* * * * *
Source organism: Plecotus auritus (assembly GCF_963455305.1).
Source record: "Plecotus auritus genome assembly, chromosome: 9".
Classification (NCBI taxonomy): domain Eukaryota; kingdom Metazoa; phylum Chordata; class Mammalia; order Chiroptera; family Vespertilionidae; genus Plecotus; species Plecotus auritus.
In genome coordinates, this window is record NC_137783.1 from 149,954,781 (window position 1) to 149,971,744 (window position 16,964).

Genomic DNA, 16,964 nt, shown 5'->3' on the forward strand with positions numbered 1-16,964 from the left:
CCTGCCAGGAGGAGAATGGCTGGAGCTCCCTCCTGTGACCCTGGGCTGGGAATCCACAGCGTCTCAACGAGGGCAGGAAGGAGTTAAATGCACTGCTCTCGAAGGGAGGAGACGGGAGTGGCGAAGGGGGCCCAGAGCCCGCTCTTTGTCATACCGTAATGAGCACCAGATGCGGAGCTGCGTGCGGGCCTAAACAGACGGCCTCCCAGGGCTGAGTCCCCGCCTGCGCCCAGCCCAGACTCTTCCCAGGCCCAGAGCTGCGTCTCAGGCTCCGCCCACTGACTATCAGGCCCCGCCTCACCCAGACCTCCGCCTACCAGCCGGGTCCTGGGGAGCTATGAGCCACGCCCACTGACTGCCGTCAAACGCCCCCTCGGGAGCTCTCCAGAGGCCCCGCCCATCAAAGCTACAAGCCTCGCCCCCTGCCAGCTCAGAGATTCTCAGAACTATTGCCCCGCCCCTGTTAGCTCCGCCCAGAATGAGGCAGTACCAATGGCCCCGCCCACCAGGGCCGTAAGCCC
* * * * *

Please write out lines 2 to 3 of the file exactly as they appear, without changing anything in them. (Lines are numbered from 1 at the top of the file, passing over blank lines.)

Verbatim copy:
Source record: "Plecotus auritus genome assembly, chromosome: 9".
Classification (NCBI taxonomy): domain Eukaryota; kingdom Metazoa; phylum Chordata; class Mammalia; order Chiroptera; family Vespertilionidae; genus Plecotus; species Plecotus auritus.